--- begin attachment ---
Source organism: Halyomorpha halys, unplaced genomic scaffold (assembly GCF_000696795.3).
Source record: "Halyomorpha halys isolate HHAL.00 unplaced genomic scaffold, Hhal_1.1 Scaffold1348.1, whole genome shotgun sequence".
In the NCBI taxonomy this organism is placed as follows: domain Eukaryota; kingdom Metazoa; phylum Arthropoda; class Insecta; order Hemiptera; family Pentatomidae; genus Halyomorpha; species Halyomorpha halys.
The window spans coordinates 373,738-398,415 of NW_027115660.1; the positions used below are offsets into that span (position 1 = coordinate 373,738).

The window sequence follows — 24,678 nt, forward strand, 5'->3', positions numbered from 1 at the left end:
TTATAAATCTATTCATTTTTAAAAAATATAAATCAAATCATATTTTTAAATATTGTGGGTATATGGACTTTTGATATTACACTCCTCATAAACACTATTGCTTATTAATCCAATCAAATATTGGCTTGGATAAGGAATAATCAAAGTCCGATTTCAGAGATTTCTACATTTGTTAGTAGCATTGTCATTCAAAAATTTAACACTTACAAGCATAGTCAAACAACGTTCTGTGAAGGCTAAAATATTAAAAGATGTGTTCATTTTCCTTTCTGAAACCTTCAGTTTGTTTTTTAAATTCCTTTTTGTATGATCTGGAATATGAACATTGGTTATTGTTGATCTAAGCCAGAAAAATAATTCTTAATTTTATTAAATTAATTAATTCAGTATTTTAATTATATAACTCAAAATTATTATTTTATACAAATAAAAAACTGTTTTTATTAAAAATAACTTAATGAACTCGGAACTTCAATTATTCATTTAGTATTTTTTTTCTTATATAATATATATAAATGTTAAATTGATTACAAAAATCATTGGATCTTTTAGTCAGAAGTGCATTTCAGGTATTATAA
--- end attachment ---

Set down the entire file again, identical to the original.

Source organism: Halyomorpha halys, unplaced genomic scaffold (assembly GCF_000696795.3).
Source record: "Halyomorpha halys isolate HHAL.00 unplaced genomic scaffold, Hhal_1.1 Scaffold1348.1, whole genome shotgun sequence".
In the NCBI taxonomy this organism is placed as follows: domain Eukaryota; kingdom Metazoa; phylum Arthropoda; class Insecta; order Hemiptera; family Pentatomidae; genus Halyomorpha; species Halyomorpha halys.
The window spans coordinates 373,738-398,415 of NW_027115660.1; the positions used below are offsets into that span (position 1 = coordinate 373,738).

The window sequence follows — 24,678 nt, forward strand, 5'->3', positions numbered from 1 at the left end:
TTATAAATCTATTCATTTTTAAAAAATATAAATCAAATCATATTTTTAAATATTGTGGGTATATGGACTTTTGATATTACACTCCTCATAAACACTATTGCTTATTAATCCAATCAAATATTGGCTTGGATAAGGAATAATCAAAGTCCGATTTCAGAGATTTCTACATTTGTTAGTAGCATTGTCATTCAAAAATTTAACACTTACAAGCATAGTCAAACAACGTTCTGTGAAGGCTAAAATATTAAAAGATGTGTTCATTTTCCTTTCTGAAACCTTCAGTTTGTTTTTTAAATTCCTTTTTGTATGATCTGGAATATGAACATTGGTTATTGTTGATCTAAGCCAGAAAAATAATTCTTAATTTTATTAAATTAATTAATTCAGTATTTTAATTATATAACTCAAAATTATTATTTTATACAAATAAAAAACTGTTTTTATTAAAAATAACTTAATGAACTCGGAACTTCAATTATTCATTTAGTATTTTTTTTCTTATATAATATATATAAATGTTAAATTGATTACAAAAATCATTGGATCTTTTAGTCAGAAGTGCATTTCAGGTATTATAA